How do we encourage girls into STEM careers?
Encouraging girls to study science, technology, engineering and mathematics (STEM) subjects is a topic that seems to be regularly in the news.
Looking at the statistics in the UK, there is little difference in the male and female subject choices at GCSE level, probably due to the requirement to have a balanced curriculum, but this does not continue to A level, where, although Chemistry shows an equal distribution of male and female students, other STEM subjects are much more male biased. Continuing to degree level, 50% of enrolments are female but, Engineering and Computer Science, for example, are very heavily male dominated.
Girls achieve well at school but they are not generally following careers in STEM fields, unless it is Medicine or Veterinary Science which are now female dominated. STEM careers can be seen as “not feminine”, the subjects are considered difficult and there do not seem to be sufficient exciting female role models. Definitely the image of engineers and computer scientists has an impact on career choices. For example, engineering is considered to be all about hammers and spanners, which is just not the reality in this technological age as it is more often about computers and modelling.
So, how do we encourage girls to be interested in STEM subjects such that they continue this into their careers?
One initiative that attempts to address this is Skirting Science which was started by Soroptimist International Weston-super-Mare in 2009. The one day event provides interactive workshops for girls, often run by young female scientists and engineers who are passionate about their subject, with an inspirational opening female speaker talking about their career and work. Since teachers attend this event, it is an excellent opportunity for them to see the careers that may be available for their students.
Having spoken to secondary school teachers at this event, there is a view that girls lose interest in science from primary to secondary school. To try to address this issue, miniSkirting Science was initiated in 2016 to encourage primary girls in science.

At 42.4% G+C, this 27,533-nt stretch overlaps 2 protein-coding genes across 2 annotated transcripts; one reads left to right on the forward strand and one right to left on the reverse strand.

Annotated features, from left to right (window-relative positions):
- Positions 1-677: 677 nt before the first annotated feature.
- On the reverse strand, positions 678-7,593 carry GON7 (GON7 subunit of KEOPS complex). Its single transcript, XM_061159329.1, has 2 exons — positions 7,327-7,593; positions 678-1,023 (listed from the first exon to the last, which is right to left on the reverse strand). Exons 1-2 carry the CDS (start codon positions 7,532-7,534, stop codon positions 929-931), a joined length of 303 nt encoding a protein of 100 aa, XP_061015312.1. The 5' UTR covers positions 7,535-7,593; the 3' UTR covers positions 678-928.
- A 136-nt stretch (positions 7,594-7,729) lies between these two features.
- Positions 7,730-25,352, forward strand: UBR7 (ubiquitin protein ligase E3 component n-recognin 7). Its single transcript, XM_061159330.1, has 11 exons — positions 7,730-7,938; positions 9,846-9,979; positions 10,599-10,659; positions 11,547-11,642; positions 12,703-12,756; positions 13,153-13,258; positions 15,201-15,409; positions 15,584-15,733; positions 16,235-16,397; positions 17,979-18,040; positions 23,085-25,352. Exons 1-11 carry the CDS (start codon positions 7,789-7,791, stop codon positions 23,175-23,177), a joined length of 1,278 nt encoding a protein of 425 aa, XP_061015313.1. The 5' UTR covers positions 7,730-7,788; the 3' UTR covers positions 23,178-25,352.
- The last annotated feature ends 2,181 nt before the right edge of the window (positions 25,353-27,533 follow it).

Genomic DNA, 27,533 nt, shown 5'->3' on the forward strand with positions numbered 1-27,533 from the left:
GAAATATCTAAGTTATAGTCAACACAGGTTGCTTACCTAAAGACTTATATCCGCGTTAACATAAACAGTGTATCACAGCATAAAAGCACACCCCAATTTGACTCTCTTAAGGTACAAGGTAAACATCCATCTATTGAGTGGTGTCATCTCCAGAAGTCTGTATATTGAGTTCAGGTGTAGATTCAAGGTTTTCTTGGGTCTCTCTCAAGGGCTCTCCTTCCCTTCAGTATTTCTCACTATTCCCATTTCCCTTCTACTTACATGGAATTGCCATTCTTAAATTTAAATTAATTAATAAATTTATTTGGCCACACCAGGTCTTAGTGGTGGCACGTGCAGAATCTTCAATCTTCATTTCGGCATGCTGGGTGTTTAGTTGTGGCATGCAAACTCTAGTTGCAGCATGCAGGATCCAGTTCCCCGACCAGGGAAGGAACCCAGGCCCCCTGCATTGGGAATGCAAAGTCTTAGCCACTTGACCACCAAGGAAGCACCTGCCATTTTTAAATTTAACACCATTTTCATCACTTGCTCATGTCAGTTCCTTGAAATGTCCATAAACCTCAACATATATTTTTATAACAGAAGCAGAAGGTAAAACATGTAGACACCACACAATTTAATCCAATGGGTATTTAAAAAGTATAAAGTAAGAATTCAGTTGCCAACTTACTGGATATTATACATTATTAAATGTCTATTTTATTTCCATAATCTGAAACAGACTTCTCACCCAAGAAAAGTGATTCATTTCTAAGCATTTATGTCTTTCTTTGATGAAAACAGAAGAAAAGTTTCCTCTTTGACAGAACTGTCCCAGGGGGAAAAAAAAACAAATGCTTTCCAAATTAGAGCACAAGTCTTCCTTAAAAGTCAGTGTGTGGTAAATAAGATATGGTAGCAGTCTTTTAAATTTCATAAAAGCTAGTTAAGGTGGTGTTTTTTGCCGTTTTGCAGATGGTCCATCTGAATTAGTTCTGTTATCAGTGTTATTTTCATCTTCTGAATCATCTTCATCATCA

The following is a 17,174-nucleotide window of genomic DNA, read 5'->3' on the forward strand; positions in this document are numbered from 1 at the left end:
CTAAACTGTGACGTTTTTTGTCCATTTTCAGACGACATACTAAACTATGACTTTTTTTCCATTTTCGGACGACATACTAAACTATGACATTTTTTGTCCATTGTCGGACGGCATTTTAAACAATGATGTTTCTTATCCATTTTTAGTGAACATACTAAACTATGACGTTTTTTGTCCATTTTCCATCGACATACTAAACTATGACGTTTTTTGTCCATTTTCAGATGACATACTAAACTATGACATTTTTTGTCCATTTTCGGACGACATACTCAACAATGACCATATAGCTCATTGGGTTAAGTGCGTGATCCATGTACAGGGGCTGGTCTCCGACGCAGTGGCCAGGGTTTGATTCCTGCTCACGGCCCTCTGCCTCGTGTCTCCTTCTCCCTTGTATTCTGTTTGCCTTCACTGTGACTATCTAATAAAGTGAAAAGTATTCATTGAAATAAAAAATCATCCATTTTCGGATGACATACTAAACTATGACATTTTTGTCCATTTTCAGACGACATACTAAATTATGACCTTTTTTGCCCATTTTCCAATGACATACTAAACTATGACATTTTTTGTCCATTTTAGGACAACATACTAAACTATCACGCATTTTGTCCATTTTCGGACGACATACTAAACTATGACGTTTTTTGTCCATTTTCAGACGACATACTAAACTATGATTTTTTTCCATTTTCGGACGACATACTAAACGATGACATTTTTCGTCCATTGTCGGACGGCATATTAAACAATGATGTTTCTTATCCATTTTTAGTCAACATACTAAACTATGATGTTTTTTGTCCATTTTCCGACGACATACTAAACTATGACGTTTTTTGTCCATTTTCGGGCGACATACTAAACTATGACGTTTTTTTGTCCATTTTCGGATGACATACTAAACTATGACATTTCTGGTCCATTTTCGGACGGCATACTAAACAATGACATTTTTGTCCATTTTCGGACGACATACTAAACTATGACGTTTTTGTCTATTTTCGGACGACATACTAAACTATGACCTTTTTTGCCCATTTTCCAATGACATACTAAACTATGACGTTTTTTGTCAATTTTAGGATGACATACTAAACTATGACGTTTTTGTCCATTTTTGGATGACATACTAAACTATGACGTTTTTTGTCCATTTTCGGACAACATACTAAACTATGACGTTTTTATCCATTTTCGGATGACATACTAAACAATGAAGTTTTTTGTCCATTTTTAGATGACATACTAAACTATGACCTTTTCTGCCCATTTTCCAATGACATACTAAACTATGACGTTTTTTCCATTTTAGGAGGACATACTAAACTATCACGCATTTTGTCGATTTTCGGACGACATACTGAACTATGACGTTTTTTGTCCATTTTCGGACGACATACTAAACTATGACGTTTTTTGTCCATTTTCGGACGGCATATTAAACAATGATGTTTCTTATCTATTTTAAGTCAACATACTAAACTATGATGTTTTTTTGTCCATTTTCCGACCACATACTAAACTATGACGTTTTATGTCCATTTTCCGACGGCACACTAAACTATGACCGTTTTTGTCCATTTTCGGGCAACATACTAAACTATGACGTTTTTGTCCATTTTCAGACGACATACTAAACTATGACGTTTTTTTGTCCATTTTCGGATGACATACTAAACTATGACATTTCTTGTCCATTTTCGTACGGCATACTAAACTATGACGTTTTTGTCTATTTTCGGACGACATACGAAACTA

The girls carry out simple experiments and record their findings. It was interesting to note that the primary teachers were not confident in teaching science. In this project, the girls are encouraged to go back to their schools and teach the boys the experiments, thus empowering the girls, and teachers were provided with science resources for these experiments. Interestingly, in this project, whilst the girls are engaged in science, the boys take part in a dance workshop, thus challenging the gender stereotypes.
New thinking, which is being supported by business, is linking STEM subjects with the Arts (STEAM), thus encouraging creative thinking and innovation. STEAM may appeal to girls as it moves away from the traditional view of STEM and introduces the idea that science and the arts can be combined. In fact, women are using science and engineering skills in their everyday life, and they do not always recognise this. Cooking is really chemistry and crafts involve design and often engineering.
Mothers and grandmothers have a significant role in developing the skills of the younger generation. It is important to encourage all younger people to achieve their potential and not be limited by the traditional gender views about careers. We should not be telling girls that engineering is only for boys but encouraging them to be imaginative in their choice of subjects to study.
Find out more about Skirting Science.